What to Do If Bitten by a Tick
The trails in Santa Barbara, CA are beautiful and amazing this time of year, especially after our recent rainfall. We must, however, share them with many other creatures including ticks. May through June and October through December are the designated tick “seasons,” but ticks are present year-round. Ticks can transmit certain diseases through their bites including Lyme disease and a number of known coinfections.
Lyme disease is the fastest growing vector-borne infectious disease today. It has been reported in all 50 US states and more than 65 countries. There are 329,000 new cases each year in the US. On the West Coast, Lyme is carried by the Western black-legged tick, more commonly known as the deer tick, which is prevalent in the Santa Barbara area. Its primary host is the gray squirrel.
Lyme disease can be an insidious malady. It mimics many diseases such as chronic fatigue, multiple sclerosis, neck stiffness, joint pain, and arthritis. As a result, it is often overlooked by physicians. Adding to its dangerous nature, most people never recall even being bitten. Ticks will also “hide” on your pets so be sure to check them if they join you on our local trails.
Early Lyme disease symptoms usually develop within the first few weeks of a tick bite. Flu-like symptoms (low-grade fevers, muscle aches, fevers, chills/sweats, fatigue & joint pains) is common signs of early Lyme disease. There may also be a rash at the site of the tick bite. The typical Lyme rash will occur within a few days to weeks after the tick bite. It may occur at the site of the bite or at a distant location. Usually, it is a red expanding rash sometimes called a “bullseye”. It may have a scabby, bruise-like or blistery appearance. Keep in mind, less than half of those infected with Lyme will develop a bullseye rash.
Antibiotics are the main treatment for chronic Lyme disease. Typically, a broad-spectrum antibiotic such as doxycycline will be used for 3-4 weeks or longer depending on the individual’s symptoms. A broad-spectrum antibiotic is recommended to help with the coinfections associated with a tick bite. Typical coinfections include babesia, Bartonella, Ehrlichia, and Rickettsia.
When bitten by a tick, it’s important that your immune system functions optimally. To avoid further inflammation be sure to follow a healthy, nutritious, low-sugar diet to support the immune system.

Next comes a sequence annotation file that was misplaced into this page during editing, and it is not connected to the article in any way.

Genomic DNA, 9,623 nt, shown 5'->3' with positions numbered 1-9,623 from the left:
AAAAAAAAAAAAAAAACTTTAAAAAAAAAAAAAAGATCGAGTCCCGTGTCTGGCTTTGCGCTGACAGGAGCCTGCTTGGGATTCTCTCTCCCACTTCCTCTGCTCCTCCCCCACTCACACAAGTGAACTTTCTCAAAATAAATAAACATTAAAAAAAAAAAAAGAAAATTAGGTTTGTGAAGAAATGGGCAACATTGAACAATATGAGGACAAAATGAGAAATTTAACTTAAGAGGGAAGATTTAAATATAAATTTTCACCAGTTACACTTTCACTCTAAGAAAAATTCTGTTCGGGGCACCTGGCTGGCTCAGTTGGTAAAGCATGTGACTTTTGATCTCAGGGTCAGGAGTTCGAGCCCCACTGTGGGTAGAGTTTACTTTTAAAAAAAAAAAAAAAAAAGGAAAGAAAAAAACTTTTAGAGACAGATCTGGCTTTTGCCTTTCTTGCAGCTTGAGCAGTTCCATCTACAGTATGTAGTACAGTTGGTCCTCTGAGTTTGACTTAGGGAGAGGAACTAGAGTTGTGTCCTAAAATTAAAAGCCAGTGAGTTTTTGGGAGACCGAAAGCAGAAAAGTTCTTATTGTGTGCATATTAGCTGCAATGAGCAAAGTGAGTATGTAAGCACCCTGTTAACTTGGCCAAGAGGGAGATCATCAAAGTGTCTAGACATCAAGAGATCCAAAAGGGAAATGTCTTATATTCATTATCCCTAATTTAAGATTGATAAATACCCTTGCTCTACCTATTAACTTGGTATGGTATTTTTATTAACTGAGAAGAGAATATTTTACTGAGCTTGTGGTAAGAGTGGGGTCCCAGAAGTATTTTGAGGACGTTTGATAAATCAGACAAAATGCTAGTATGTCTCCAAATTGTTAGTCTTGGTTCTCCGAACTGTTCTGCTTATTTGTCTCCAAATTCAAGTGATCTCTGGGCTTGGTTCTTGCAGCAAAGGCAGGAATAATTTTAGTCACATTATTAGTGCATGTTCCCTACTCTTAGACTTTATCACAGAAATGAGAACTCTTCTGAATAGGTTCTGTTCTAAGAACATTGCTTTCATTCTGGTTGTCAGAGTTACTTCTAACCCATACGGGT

|Foods to AVOID:||Foods to EAT:|
|Refined sugars||Animal based Omega-3 fats|
You can also support your immune system by taking certain supplements. These include:
- Probiotics: 80% of your immunity is in your gut. Probiotics are the “good” bacteria in your gut that help maintain digestive health and boost your immune system.
- Omega-3 fatty acids: Omega-3s help the immune response by optimizing cell membrane complexes, regulating the inflammatory response, and helping with the expression of genes that modulate the inflammatory response.
- Curcumin: This is an antioxidant which modulates the immune response.
- Vitamin D: Vitamin D receptors are found on immune cells. You need Vitamin D to make your immune cells function properly.
When bitten by a tick, it must be properly removed. Steps for removal are:
- DO NOT yank the tick out.If you yank it out, the tick’s mouth could remain in the skin as can the bacteria which causes Lyme disease.
- Use pointy tweezers.Slide the tweezers between your skin and the tick’s mouth. Gently pull the tick straight up and away from your skin. It may take two or three tries.
- If you don’t have tweezers use your fingers, but take the same approach. Protect your fingers with a tissue or plastic bag and wash them afterward.
- DO NOT squish the tick.Take the time to remove it carefully. If you squish the tick, bacteria can enter your body.
- DO NOT use a match or liquid to smother the tick.This can cause the tick to “throw up” unleashing its bacteria into your body.
- Wash your hands and the bite area thoroughly with soap and water.
- SAVE the tick. Ticks can be tested dead or alive.Place the tick in a plastic bag or container (with a wet tissue if it’s alive). Label it with the date of the bite and the location of where you think you picked up the tick. If you are bitten by a tick and would like it to be tested, the Bay Area Lyme Organization offers free testing.
Here is a handy Lyme Prevention Guide to keep on hand while hiking….
** Click the images to download the guide **